15.8.3 Allosteric Modulators of Metabotropic Glutamate Receptors

CPCCOEt (15.110) is a nonamino acid compound with no structural similarity with Glu and acts as a noncompetitive group I-selective antagonist at the 7TM region rather than the agonist-binding site. A number of other nonamino acid mGluR antagonists have been discovered, e.g., BAY36-7620 (15.111) and EM-TBPC (15.112) which are potent mGluR1 specific antagonists acting at the 7TM domain.

The two compounds SIB-1893 (15.113) and MPEP (15.114) have been reported to be potent and selective, noncompetitive antagonists at mGluR5. Like CPCCOEt (15.110), MPEP (15.114) has been shown to act at the 7TM region rather than the agonist-binding site. MPEP (15.114) also antagonizes NMDA receptors with low micromolar potency, which has led to the design of the analog MTEP (15.115), which is slightly more potent than 15.114 as an antagonist at mGluR5 and with no NMDA antagonist activity. SIB-1893 (15.113) and MPEP (15.114) also act as positive allosteric modulators at mGluR4. The allosteric effect is dependent upon Glu activation, and the compounds are thus unable to activate the mGluR4 receptor directly. Instead, the compounds enhance the response mediated by Glu, causing a leftward shift of concentration-response curves and an increase in the maximum response (Figure 15.22).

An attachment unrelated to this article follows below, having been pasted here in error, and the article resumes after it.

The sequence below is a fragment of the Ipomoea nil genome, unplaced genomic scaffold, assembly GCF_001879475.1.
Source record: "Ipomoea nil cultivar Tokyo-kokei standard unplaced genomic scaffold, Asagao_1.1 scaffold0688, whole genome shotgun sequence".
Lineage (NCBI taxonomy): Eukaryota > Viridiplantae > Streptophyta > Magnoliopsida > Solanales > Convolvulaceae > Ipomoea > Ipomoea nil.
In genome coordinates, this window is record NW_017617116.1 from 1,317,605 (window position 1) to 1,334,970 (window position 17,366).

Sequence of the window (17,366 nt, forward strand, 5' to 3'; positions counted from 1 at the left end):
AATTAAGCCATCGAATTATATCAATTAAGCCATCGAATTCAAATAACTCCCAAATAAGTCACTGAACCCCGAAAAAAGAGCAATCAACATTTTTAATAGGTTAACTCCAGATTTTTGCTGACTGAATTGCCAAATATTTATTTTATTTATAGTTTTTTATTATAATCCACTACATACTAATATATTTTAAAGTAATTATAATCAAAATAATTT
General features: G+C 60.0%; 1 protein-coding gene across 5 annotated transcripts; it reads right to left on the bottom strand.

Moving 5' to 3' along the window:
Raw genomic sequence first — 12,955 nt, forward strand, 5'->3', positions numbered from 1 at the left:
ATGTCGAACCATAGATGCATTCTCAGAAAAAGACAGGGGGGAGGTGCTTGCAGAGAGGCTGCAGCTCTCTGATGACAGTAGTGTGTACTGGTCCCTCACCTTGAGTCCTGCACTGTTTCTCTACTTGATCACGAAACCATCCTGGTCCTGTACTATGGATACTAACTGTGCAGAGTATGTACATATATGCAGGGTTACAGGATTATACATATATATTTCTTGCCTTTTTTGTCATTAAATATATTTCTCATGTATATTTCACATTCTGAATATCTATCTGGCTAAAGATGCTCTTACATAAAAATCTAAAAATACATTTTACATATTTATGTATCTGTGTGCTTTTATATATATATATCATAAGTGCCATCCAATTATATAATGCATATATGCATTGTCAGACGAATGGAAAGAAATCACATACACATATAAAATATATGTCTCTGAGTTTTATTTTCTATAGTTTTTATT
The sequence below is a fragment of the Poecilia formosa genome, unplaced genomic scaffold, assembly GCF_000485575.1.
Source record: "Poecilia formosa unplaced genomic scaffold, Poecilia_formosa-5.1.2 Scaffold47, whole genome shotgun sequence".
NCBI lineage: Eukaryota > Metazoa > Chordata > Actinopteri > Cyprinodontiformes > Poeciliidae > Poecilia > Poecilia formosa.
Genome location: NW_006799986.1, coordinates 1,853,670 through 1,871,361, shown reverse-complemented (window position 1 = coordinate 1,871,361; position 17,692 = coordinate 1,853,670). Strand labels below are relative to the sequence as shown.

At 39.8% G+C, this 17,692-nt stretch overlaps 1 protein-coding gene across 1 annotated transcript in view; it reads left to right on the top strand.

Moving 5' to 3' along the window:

CPCCOEt (15.110)

BAY36-7620 (15.111)

CPCCOEt (15.110)

BAY36-7620 (15.111)

SIB-1893 (15.113)

FIGURE 15.22 Structures of some noncompetitive mGluR antagonists and positive allosteric modulators.

SIB-1893 (15.113)

FIGURE 15.22 Structures of some noncompetitive mGluR antagonists and positive allosteric modulators.

15.9 DESIGN OF DIMERIC POSITIVE AMPA RECEPTOR MODULATORS